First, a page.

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FileOutputStream(), FileReader() do NOT accept relative path in servlet ?

Frank Sikuluzu
Ranch Hand

Joined: Dec 16, 2003
Posts: 116
Without using any servlet, I found that
new FileOutputStream("data/output");
new FileReader("data/input");
work well.
However, when do the same thing from servlet, they do NOT work unless I give a full path like new FileOutputStream("C:\\mydir\\data\\output");
Is it true and how do we get it around ?
thanks.
Dmitry Melnik
Ranch Hand

Joined: Dec 18, 2003
Posts: 328
How about running this piece of code to find out where are you trying to create your files?
Billybob Marshall
Ranch Hand

Joined: Jan 27, 2004
Posts: 202
Originally posted by Frank Sikuluzu:
Without using any servlet, I found that
new FileOutputStream("data/output");
new FileReader("data/input");
work well.
However, when do the same thing from servlet, they do NOT work unless I give a full path like new FileOutputStream("C:\\mydir\\data\\output");
Is it true and how do we get it around ?
thanks.

You shouldn't be using relative paths in the first place. That makes your apps fragile, as it requires them to be started from a particular directory. If you want to read files, read them from the classpath:
InputStream is = getClass().getResourceAsStream("/yourfile");
If you want to write files, you can first read a config file which tells you the location the user wants them written - then write them there.
Frank Sikuluzu
Ranch Hand

Joined: Dec 16, 2003
Posts: 116
thanks lot for the response. Just want to know -- besides how to solve the problem in alternative way, why does it behave like that ? Is it supposed to be like that or is it because I miss something ?
Billybob Marshall
Ranch Hand

Joined: Jan 27, 2004
Posts: 202
Originally posted by Frank Sikuluzu:
thanks lot for the response. Just want to know -- besides how to solve the problem in alternative way, why does it behave like that ?

Because the web server is started from a directory that maybe you didn't expect. Maybe you are expecting relative directories to be relative to the calling class file? That is not the case. Relative directories are relative to the current working directory, usually where the java process was launched from.
Frank Sikuluzu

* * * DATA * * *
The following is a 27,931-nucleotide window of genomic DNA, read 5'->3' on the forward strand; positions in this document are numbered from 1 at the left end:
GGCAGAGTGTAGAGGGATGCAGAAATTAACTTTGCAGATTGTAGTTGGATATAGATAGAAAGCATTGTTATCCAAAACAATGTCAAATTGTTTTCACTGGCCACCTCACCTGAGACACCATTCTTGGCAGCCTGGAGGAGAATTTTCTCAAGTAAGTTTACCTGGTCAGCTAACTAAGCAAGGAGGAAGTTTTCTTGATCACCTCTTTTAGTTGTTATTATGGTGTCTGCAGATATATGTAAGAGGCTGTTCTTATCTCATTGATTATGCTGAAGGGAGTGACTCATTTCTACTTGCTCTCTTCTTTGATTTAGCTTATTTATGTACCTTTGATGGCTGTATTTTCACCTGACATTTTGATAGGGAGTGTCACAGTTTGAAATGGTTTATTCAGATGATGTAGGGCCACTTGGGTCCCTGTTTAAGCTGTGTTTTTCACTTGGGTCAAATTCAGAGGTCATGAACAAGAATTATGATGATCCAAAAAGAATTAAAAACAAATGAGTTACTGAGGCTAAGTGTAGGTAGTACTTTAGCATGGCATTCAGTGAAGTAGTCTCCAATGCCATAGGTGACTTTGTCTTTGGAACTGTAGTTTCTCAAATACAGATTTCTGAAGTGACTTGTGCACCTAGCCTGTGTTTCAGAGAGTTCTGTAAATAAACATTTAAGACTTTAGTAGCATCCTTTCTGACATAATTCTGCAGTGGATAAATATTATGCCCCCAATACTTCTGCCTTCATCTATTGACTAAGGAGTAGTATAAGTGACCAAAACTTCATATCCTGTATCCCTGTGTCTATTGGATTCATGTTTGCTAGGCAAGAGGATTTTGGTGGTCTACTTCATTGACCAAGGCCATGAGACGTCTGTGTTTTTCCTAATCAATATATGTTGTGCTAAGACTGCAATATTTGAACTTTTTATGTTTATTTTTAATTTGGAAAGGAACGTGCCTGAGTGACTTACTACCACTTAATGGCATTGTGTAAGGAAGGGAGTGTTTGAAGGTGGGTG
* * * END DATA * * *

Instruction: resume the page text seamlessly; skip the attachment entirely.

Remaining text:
Ranch Hand

Joined: Dec 16, 2003
Posts: 116
Originally posted by Billybob Marshall:

Because the web server is started from a directory that maybe you didn't expect. Maybe you are expecting relative directories to be relative to the calling class file? That is not the case. Relative directories are relative to the current working directory, usually where the java process was launched from.

As a beginner, I would like to make sure I understand you clearly. My calling class "Test.class" is put at myApp/WEB-INF/classes/ folder and "data" folder is at is put at myApp/WEB-INF/classes/ too. So I assume it searches from myApp/WEB-INF/classes/ because Test.class is there. Are you saying the web container may search it from somewhere else ? BTW, I add "." in the classpath for the web container but hoping it can search from current directory of the calling class but it still fails. Sad. Please confirm if I understand you correctly.
Billybob Marshall
Ranch Hand

Joined: Jan 27, 2004
Posts: 202
Originally posted by Frank Sikuluzu:

My calling class "Test.class" is put at myApp/WEB-INF/classes/ folder and "data" folder is at is put at myApp/WEB-INF/classes/ too. So I assume it searches from myApp/WEB-INF/classes/ because Test.class is there. Are you saying the web container may search it from somewhere else ?

Regardless of whether it's the web/app server, or just a normal app, they are all running the 'java' process from some directory. It's nothing particular about it running as a servlet. As I already said, I'll say it again... Relative directories have nothing to do with the location of .class files - only from where you launched 'java' from. In your prior experience, I would guess you happened to launch 'java' from the same directory as your .class file(s) lived in. Never count on that.
 
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